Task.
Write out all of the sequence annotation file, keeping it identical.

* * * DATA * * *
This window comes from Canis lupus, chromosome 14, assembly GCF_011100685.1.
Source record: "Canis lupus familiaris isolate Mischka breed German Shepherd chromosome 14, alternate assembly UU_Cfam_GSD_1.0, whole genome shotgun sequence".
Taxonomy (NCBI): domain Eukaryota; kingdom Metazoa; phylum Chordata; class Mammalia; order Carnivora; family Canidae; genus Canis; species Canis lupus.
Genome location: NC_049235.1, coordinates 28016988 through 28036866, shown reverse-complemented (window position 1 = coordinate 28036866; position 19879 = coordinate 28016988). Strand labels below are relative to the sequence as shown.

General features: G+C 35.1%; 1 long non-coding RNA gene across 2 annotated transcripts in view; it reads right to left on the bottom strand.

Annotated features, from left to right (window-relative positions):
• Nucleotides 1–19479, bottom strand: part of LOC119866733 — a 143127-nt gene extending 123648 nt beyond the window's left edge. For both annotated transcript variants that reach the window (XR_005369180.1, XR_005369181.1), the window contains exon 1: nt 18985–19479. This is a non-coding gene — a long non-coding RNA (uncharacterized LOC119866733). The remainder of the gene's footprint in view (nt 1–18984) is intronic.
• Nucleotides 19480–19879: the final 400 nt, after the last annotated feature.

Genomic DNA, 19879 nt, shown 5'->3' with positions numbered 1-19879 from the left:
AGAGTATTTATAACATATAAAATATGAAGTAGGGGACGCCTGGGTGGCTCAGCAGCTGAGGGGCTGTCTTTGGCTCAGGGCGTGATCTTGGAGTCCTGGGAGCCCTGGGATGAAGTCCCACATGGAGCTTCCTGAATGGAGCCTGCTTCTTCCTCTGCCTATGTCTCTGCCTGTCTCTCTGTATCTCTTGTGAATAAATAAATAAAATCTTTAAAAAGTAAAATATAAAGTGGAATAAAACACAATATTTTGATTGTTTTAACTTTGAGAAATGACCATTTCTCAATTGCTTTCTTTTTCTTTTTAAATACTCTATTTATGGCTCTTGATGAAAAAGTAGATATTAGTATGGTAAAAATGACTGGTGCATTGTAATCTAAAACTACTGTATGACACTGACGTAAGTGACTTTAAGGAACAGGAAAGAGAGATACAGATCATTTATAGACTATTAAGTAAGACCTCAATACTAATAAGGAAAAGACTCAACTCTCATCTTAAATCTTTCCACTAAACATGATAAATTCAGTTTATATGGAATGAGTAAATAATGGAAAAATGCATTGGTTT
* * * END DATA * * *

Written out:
This window comes from Canis lupus, chromosome 14, assembly GCF_011100685.1.
Source record: "Canis lupus familiaris isolate Mischka breed German Shepherd chromosome 14, alternate assembly UU_Cfam_GSD_1.0, whole genome shotgun sequence".
Taxonomy (NCBI): domain Eukaryota; kingdom Metazoa; phylum Chordata; class Mammalia; order Carnivora; family Canidae; genus Canis; species Canis lupus.
Genome location: NC_049235.1, coordinates 28016988 through 28036866, shown reverse-complemented (window position 1 = coordinate 28036866; position 19879 = coordinate 28016988). Strand labels below are relative to the sequence as shown.

General features: G+C 35.1%; 1 long non-coding RNA gene across 2 annotated transcripts in view; it reads right to left on the bottom strand.

Annotated features, from left to right (window-relative positions):
• Nucleotides 1–19479, bottom strand: part of LOC119866733 — a 143127-nt gene extending 123648 nt beyond the window's left edge. For both annotated transcript variants that reach the window (XR_005369180.1, XR_005369181.1), the window contains exon 1: nt 18985–19479. This is a non-coding gene — a long non-coding RNA (uncharacterized LOC119866733). The remainder of the gene's footprint in view (nt 1–18984) is intronic.
• Nucleotides 19480–19879: the final 400 nt, after the last annotated feature.

Genomic DNA, 19879 nt, shown 5'->3' with positions numbered 1-19879 from the left:
AGAGTATTTATAACATATAAAATATGAAGTAGGGGACGCCTGGGTGGCTCAGCAGCTGAGGGGCTGTCTTTGGCTCAGGGCGTGATCTTGGAGTCCTGGGAGCCCTGGGATGAAGTCCCACATGGAGCTTCCTGAATGGAGCCTGCTTCTTCCTCTGCCTATGTCTCTGCCTGTCTCTCTGTATCTCTTGTGAATAAATAAATAAAATCTTTAAAAAGTAAAATATAAAGTGGAATAAAACACAATATTTTGATTGTTTTAACTTTGAGAAATGACCATTTCTCAATTGCTTTCTTTTTCTTTTTAAATACTCTATTTATGGCTCTTGATGAAAAAGTAGATATTAGTATGGTAAAAATGACTGGTGCATTGTAATCTAAAACTACTGTATGACACTGACGTAAGTGACTTTAAGGAACAGGAAAGAGAGATACAGATCATTTATAGACTATTAAGTAAGACCTCAATACTAATAAGGAAAAGACTCAACTCTCATCTTAAATCTTTCCACTAAACATGATAAATTCAGTTTATATGGAATGAGTAAATAATGGAAAAATGCATTGGTTT